In my day to day work, I have to assist people in facing this decision. And what I have found is that typically, no one really addresses it until they have to actually, for real, make the decision because insurance isn't paying for another hospital day and it is time to go. I think the parents are often afraid to bring it up and the (grownup) kids don't want to think about it - think about mom and dad being dependent, being dependent on THEM. We all tend to think "not MY mother/father".
The reality is, only you can make that decision for yourself, as the potential caregiver. Does she need someone 24hrs to keep her safe because she has dementia or falls a lot or is she physically dependent or bedridden from a stroke or other malady?
If you are home, have a reliable income that doesn't require you leave the house to work, and are emotionally and physically able to do so - your home might be the best place for her.
It can be very rewarding to care for your loved ones but it is also demanding, difficult work. And, it has been my observation that your siblings are likely to think you are doing it all wrong.
If you HAVE to work outside the home and do not have a strong support system, then you are kidding yourself if you think your parent will be safe because you cross your fingers every time you go to work for a few hours and leave the phone within reach. You can hire aides and sitters,adult daycare, but in the US, that is private pay (not insurance). Even home health is approximately an hour a few days a week, depending upon the services your parent qualifies for (IF she does).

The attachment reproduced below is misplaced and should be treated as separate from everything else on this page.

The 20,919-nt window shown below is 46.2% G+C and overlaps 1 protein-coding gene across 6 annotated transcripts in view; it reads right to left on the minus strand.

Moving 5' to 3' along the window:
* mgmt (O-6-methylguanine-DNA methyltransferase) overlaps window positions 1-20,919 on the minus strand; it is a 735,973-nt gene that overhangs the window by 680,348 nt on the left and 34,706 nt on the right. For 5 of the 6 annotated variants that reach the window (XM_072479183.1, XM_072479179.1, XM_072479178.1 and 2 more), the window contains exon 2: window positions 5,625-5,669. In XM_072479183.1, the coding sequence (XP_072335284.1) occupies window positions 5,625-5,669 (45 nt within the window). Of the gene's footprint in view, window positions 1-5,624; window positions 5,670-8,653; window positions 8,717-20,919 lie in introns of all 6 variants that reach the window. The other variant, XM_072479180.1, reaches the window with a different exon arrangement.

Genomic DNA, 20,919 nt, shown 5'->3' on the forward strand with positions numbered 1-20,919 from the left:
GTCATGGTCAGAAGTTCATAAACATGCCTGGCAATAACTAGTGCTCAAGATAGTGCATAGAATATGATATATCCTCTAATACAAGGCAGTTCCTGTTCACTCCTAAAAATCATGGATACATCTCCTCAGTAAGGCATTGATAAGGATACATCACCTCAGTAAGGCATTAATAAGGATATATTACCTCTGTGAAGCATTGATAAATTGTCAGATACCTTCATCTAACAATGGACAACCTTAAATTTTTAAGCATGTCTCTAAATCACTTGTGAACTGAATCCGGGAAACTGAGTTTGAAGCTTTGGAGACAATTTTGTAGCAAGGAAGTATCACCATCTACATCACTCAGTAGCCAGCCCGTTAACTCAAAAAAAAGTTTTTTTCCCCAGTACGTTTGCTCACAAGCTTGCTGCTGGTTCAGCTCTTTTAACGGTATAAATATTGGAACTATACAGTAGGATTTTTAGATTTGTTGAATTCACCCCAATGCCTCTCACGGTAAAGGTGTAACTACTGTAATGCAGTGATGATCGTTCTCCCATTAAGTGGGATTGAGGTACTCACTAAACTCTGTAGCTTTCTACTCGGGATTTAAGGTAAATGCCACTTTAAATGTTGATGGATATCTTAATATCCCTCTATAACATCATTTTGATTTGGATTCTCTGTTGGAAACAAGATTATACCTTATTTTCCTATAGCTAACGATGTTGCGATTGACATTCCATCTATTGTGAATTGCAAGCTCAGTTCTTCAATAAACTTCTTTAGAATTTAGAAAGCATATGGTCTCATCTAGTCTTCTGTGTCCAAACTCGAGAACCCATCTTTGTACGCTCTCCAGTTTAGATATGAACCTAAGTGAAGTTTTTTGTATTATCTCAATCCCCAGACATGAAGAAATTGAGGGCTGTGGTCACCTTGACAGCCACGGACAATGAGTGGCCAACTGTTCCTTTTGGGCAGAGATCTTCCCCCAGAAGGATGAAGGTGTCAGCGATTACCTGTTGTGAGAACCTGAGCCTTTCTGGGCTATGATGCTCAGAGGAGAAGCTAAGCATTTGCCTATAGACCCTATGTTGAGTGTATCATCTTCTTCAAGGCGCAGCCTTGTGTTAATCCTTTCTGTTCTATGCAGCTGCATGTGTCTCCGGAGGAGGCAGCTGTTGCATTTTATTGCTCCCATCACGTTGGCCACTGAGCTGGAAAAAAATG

Then there are those who could stay home and not experience an economic tailspin - they don't HAVE TO work, but do because it is a career, part of their identity. If this describes you, then you have to weigh your parent's need against your need to maintain this career, achieve your own goals.
If a nursing home is the most appropriate option, it doesn't mean you will never see her again. You have some options in selecting a home. If you wait until the last minute (ready to discharge from a hospital) and the parent has Medicare (including supplements and replacements), your parent is going to have to go to first available in the area, but you can place her on waiting lists in preferred facilities. You can visit often - daily, weekly, make drop in visits to check care across the different shifts. Have meals with your parent, get to know the staff and let them get to know you and your parent.
It's difficult to make these decisions. Even more difficult if the possibility of needing this level of care isn't discussed beforehand and if we don't even want to think about it at all.